On Friday evening, 1 February a gunmen shot and wounded Armenian Presidential candidate Paruyr Hayrikyan casting a shadow on what had so far been a lacklustre election campaign. Hayrikyan is not one of the front runners in the campaign, but is a respected and recognised figure in Armenian society. He was a dissident in Soviet times and served time in prison for his political views. Hayrikyan was operated on the following day and a bullet removed from his shoulder and is now recovering satisfactorily.
The assassination attempt however reminded Armenians of the level of violence in their political life in recent years. In October 1999 several senior members of the Armenian government were killed in cold blood in an incident inside the Armenian Parliament. They included the Prime Minister and the Speaker of Parliament. In 2008 eleven people died in incidents on the streets of Yerevan as protestors questioned the results of the last Presidential election which brought the current incumbent Serzh Sargsyan to power. Such violence in a country of such a small size and which is monoethnic is unprecedented and has left the Armenian body politic scarred. Big questions remain around both the 1999 incident in the Armenian parliament and the 2008 street protests, and the assassination attempt against Hayrikyan is likely to be added to the list adding to speculation of sinister forces at work.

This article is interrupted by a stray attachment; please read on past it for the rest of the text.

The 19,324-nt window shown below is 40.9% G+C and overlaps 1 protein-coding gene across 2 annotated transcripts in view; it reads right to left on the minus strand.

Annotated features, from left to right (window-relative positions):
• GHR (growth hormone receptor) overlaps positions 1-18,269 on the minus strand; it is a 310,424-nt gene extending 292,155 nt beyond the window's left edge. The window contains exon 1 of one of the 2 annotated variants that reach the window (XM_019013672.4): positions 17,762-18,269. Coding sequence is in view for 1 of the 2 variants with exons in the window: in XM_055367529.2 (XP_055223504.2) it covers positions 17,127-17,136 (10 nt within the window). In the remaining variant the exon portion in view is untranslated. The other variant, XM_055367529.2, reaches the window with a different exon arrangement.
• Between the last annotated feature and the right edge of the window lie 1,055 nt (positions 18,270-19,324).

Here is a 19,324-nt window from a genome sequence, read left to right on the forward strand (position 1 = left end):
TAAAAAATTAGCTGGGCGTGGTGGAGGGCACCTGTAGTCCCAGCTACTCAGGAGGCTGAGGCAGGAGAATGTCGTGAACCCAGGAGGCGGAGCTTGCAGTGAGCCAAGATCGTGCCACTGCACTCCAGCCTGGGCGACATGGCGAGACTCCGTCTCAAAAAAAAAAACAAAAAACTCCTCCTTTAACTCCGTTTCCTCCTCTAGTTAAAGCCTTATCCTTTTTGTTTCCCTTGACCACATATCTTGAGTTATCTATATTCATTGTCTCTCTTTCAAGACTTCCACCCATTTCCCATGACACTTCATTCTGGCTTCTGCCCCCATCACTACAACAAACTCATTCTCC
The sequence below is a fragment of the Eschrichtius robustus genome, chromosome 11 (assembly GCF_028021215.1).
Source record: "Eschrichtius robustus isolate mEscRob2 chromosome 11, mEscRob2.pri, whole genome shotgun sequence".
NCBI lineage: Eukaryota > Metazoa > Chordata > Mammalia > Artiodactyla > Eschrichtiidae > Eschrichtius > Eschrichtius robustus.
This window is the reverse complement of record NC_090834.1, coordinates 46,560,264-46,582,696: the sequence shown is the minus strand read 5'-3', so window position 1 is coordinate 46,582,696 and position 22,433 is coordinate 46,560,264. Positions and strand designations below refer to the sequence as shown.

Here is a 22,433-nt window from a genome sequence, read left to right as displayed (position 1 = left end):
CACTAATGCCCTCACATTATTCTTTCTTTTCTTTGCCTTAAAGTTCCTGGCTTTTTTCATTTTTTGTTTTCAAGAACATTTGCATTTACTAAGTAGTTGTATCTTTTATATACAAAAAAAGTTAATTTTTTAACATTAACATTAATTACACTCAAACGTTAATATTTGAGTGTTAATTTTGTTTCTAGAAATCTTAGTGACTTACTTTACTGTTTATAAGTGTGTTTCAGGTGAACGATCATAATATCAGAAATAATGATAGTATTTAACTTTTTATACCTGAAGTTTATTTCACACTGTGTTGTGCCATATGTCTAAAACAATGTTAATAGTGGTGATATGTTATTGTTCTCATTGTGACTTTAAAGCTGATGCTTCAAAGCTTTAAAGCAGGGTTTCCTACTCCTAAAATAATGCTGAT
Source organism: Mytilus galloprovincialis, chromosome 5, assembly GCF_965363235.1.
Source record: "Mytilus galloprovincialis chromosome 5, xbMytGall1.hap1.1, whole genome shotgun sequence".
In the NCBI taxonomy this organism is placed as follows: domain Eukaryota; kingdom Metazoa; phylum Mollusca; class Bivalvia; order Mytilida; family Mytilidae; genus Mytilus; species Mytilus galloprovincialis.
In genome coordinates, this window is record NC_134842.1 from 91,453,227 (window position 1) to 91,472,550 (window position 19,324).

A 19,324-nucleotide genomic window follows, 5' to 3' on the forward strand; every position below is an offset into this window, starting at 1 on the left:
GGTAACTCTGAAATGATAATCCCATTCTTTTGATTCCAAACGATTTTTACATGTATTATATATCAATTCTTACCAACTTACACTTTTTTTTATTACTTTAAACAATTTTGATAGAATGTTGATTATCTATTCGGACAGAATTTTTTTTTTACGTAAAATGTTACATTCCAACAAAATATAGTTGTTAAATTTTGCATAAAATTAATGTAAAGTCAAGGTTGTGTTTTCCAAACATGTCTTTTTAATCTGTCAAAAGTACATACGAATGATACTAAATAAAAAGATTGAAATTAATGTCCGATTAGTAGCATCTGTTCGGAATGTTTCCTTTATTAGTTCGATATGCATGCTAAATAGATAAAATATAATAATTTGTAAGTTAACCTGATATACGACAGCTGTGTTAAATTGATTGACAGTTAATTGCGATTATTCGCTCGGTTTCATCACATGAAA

Up to this point pro government politicians had been going to great lengths to project the election as business as usual despite the fact that a number of major political forces have distanced themselves from it. The assassination attempt however opened up a series of questions about the state of Armenian politics, and where it was heading, and about forces at work behind the scenes. Many young Armenians are also completely disillusioned by politics and refuse to be engaged with it.
Since coming to power in 2008 Serzh Sargsyan has tried to deal with some of the issues, including the role of quasi criminal business interests in the political process, but critics say that too little was done too late and that a more thorough clean sweep was necessary. Some of the candidates in the election announced that they were suspending their campaigning until Hayrikyan is able to return to his campaign. Candidates, including the incumbent president visited Hayrikyan in hospital and all political forces condemned the attack describing it as an attack against Armenia and its institutions.
There is some speculation that the election may have to be postponed by two weeks because of the incident. This will happen if Hayrikyan petitions the constitutional court and if the court agrees. The incident was an unwelcome development for President Sargsyan who is keen for a proper election process to re-enforce his legitimacy. Western governments and international organisations issued statements condemning the attack and calling on all Armenian political forces to continue operating within the constitutional order.
CEW staff team with local media.